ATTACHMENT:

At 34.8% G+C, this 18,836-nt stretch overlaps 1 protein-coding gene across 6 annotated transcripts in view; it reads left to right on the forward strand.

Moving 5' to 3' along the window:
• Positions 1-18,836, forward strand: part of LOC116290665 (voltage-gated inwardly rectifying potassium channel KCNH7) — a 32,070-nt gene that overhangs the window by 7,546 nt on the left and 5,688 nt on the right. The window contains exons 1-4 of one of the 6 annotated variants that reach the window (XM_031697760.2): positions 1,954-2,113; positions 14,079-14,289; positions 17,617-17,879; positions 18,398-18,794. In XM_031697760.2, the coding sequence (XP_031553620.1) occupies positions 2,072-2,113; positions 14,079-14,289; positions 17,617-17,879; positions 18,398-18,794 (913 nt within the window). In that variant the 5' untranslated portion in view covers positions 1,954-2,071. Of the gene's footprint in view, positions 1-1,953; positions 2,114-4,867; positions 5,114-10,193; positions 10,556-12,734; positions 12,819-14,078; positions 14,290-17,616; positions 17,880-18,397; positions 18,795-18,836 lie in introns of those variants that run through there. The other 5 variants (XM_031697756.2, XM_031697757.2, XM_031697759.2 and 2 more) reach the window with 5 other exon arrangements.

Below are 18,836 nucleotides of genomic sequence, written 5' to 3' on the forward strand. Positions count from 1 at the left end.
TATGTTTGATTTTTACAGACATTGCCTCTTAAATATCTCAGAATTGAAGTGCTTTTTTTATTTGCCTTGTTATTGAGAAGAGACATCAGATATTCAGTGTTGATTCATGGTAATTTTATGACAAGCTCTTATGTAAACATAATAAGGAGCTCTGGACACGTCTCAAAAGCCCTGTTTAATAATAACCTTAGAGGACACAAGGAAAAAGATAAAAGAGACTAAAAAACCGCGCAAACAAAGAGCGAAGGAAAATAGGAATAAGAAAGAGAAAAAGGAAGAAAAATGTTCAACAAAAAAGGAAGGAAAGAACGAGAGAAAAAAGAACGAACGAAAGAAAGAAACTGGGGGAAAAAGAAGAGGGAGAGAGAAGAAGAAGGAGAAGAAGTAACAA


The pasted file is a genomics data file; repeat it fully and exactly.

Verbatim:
At 34.8% G+C, this 18,836-nt stretch overlaps 1 protein-coding gene across 6 annotated transcripts in view; it reads left to right on the forward strand.

Moving 5' to 3' along the window:
• Positions 1-18,836, forward strand: part of LOC116290665 (voltage-gated inwardly rectifying potassium channel KCNH7) — a 32,070-nt gene that overhangs the window by 7,546 nt on the left and 5,688 nt on the right. The window contains exons 1-4 of one of the 6 annotated variants that reach the window (XM_031697760.2): positions 1,954-2,113; positions 14,079-14,289; positions 17,617-17,879; positions 18,398-18,794. In XM_031697760.2, the coding sequence (XP_031553620.1) occupies positions 2,072-2,113; positions 14,079-14,289; positions 17,617-17,879; positions 18,398-18,794 (913 nt within the window). In that variant the 5' untranslated portion in view covers positions 1,954-2,071. Of the gene's footprint in view, positions 1-1,953; positions 2,114-4,867; positions 5,114-10,193; positions 10,556-12,734; positions 12,819-14,078; positions 14,290-17,616; positions 17,880-18,397; positions 18,795-18,836 lie in introns of those variants that run through there. The other 5 variants (XM_031697756.2, XM_031697757.2, XM_031697759.2 and 2 more) reach the window with 5 other exon arrangements.

Below are 18,836 nucleotides of genomic sequence, written 5' to 3' on the forward strand. Positions count from 1 at the left end.
TATGTTTGATTTTTACAGACATTGCCTCTTAAATATCTCAGAATTGAAGTGCTTTTTTTATTTGCCTTGTTATTGAGAAGAGACATCAGATATTCAGTGTTGATTCATGGTAATTTTATGACAAGCTCTTATGTAAACATAATAAGGAGCTCTGGACACGTCTCAAAAGCCCTGTTTAATAATAACCTTAGAGGACACAAGGAAAAAGATAAAAGAGACTAAAAAACCGCGCAAACAAAGAGCGAAGGAAAATAGGAATAAGAAAGAGAAAAAGGAAGAAAAATGTTCAACAAAAAAGGAAGGAAAGAACGAGAGAAAAAAGAACGAACGAAAGAAAGAAACTGGGGGAAAAAGAAGAGGGAGAGAGAAGAAGAAGGAGAAGAAGTAACAA